The video, obtained by The Sun newspaper, shows the head-up display from one of the aircraft involved in the attack, during which a pilot identified as Popov36 notices orange markings used by Allied troops. A second pilot, callsign Manila Hotel, says the area is "free of friendlies" before authorising the attack. After the attack on the convoy, in which
Lance-Corporal of Horse (LCoH) Matthew Hull died, the pilots are heard discussing the possible ramifications of the blue-on-blue attack, suggesting they could end up in gaol for the bungled mission.
The tape has been at the centre of a diplomatic row with a UK medical examiner demanding the tapes be released for him to establish the cause of death in the inquest into LCoH Hull's death. The coroner's request has been refused by the US authorities stating that the tapes contain secret mission information.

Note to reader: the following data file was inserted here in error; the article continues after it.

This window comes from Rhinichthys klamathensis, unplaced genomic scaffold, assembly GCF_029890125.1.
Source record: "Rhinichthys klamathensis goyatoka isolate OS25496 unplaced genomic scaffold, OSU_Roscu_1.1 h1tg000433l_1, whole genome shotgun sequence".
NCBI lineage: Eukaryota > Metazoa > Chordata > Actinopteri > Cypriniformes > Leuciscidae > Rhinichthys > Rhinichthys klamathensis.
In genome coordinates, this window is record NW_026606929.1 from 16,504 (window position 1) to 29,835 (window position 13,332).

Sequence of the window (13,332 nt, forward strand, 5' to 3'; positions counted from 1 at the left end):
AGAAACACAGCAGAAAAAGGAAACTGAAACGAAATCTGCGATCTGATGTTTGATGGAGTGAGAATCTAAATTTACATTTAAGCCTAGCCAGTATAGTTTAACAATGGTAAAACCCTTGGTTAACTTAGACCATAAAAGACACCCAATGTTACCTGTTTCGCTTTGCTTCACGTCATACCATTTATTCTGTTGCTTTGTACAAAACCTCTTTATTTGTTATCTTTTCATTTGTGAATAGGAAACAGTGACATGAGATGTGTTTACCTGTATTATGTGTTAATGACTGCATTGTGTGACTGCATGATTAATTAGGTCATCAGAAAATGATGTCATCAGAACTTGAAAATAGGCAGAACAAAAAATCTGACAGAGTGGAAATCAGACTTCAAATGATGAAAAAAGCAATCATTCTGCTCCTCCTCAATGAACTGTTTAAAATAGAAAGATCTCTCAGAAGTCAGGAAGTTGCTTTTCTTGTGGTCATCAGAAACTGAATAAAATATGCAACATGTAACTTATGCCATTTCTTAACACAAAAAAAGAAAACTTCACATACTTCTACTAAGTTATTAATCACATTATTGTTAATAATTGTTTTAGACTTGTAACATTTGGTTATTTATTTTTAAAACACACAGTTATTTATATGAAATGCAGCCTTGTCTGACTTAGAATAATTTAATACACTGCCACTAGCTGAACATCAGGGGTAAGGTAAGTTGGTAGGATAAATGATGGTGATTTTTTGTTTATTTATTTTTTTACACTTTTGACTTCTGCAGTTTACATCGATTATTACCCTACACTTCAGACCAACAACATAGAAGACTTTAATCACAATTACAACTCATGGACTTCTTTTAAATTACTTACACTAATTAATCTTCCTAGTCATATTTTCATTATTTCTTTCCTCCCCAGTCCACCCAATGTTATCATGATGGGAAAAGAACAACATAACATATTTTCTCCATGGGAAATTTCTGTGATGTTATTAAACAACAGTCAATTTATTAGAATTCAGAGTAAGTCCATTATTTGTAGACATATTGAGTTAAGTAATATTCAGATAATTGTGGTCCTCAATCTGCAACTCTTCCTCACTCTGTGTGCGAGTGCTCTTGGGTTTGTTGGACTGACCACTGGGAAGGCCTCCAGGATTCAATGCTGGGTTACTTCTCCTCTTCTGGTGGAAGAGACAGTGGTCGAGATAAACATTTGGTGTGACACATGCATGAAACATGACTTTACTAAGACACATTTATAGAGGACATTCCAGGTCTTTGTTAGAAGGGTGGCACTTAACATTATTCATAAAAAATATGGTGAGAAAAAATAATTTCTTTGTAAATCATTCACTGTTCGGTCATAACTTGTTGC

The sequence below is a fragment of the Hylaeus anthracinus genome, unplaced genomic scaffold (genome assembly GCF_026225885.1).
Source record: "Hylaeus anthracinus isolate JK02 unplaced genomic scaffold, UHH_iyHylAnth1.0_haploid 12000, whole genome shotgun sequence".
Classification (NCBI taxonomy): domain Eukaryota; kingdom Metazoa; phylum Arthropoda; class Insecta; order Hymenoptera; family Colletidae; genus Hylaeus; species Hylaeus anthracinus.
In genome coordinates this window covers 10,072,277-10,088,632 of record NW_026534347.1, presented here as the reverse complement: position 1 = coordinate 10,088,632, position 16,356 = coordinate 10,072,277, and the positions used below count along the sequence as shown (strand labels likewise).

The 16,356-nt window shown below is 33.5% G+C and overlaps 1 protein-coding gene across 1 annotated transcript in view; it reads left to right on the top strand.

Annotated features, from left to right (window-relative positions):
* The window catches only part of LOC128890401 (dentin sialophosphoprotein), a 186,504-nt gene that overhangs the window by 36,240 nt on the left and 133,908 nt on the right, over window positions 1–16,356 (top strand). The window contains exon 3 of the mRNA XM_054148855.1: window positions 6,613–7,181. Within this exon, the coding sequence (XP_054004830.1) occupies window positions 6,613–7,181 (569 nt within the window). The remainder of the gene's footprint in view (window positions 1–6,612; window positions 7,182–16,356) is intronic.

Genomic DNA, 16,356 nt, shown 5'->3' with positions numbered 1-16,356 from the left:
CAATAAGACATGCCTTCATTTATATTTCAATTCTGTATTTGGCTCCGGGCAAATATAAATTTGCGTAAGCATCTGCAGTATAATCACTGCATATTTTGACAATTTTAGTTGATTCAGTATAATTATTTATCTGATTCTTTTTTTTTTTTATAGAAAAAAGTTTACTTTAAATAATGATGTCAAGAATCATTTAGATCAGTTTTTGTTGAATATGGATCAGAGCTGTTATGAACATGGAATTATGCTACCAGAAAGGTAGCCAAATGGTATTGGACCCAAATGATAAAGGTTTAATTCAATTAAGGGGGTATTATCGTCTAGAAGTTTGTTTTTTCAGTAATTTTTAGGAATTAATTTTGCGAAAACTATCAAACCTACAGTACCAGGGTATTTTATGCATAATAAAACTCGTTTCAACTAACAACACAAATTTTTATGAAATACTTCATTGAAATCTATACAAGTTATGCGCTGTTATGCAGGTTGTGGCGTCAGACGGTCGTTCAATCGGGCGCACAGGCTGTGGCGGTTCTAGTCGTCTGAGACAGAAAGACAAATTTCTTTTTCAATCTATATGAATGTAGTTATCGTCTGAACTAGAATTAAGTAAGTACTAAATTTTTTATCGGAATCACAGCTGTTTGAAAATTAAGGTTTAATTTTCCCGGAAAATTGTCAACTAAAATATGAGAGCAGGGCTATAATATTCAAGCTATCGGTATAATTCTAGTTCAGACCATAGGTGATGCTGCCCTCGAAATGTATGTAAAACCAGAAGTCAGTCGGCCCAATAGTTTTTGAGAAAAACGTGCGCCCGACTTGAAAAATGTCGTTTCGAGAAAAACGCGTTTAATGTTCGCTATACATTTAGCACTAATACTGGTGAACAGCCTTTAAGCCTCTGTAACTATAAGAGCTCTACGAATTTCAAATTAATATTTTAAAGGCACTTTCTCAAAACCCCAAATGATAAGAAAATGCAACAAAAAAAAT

The transcript published by the newspaper shows no mission details, leading some to believe US defence authorities are instead protecting the airmen, whose identities have not been revealed, from the threat of UK prosecution. Under US law, no serving military personnel can be subject to civil or criminal cases in other jurisdictions, the deputy chief of mission at the US Embassy in London, David Johnson, told BBC radio this morning.
Coroner Andrew Walker is understood now to believe that the video is now in the public domain and as such will be shown when the inquest resumes in March.